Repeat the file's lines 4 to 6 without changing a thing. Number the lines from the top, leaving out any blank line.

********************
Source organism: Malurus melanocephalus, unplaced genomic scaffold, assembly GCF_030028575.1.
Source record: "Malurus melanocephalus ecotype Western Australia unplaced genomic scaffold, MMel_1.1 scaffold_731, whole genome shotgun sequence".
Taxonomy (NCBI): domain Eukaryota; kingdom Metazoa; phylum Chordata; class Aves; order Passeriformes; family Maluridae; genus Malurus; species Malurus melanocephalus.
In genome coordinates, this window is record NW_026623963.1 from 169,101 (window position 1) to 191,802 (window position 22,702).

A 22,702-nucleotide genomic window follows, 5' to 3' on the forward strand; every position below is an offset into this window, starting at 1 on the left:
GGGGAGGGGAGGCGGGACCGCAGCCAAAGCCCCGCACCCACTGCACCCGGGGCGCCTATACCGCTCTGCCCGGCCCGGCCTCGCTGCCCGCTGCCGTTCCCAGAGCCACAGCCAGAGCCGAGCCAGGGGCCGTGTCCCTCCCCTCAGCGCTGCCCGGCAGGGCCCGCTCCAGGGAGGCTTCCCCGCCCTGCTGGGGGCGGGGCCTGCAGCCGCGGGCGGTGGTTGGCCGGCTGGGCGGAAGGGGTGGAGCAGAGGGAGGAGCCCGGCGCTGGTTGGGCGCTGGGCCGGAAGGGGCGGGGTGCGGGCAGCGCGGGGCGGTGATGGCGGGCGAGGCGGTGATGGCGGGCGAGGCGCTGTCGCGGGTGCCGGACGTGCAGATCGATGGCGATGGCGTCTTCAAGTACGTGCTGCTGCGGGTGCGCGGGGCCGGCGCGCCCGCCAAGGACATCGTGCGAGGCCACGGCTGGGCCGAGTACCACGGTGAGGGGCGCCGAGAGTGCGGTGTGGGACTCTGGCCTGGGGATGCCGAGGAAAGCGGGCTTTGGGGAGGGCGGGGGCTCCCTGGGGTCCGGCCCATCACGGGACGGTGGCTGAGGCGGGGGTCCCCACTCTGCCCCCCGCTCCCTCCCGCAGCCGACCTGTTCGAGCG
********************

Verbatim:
In genome coordinates, this window is record NW_026623963.1 from 169,101 (window position 1) to 191,802 (window position 22,702).

A 22,702-nucleotide genomic window follows, 5' to 3' on the forward strand; every position below is an offset into this window, starting at 1 on the left:
GGGGAGGGGAGGCGGGACCGCAGCCAAAGCCCCGCACCCACTGCACCCGGGGCGCCTATACCGCTCTGCCCGGCCCGGCCTCGCTGCCCGCTGCCGTTCCCAGAGCCACAGCCAGAGCCGAGCCAGGGGCCGTGTCCCTCCCCTCAGCGCTGCCCGGCAGGGCCCGCTCCAGGGAGGCTTCCCCGCCCTGCTGGGGGCGGGGCCTGCAGCCGCGGGCGGTGGTTGGCCGGCTGGGCGGAAGGGGTGGAGCAGAGGGAGGAGCCCGGCGCTGGTTGGGCGCTGGGCCGGAAGGGGCGGGGTGCGGGCAGCGCGGGGCGGTGATGGCGGGCGAGGCGGTGATGGCGGGCGAGGCGCTGTCGCGGGTGCCGGACGTGCAGATCGATGGCGATGGCGTCTTCAAGTACGTGCTGCTGCGGGTGCGCGGGGCCGGCGCGCCCGCCAAGGACATCGTGCGAGGCCACGGCTGGGCCGAGTACCACGGTGAGGGGCGCCGAGAGTGCGGTGTGGGACTCTGGCCTGGGGATGCCGAGGAAAGCGGGCTTTGGGGAGGGCGGGGGCTCCCTGGGGTCCGGCCCATCACGGGACGGTGGCTGAGGCGGGGGTCCCCACTCTGCCCCCCGCTCCCTCCCGCAGCCGACCTGTTCGAGCG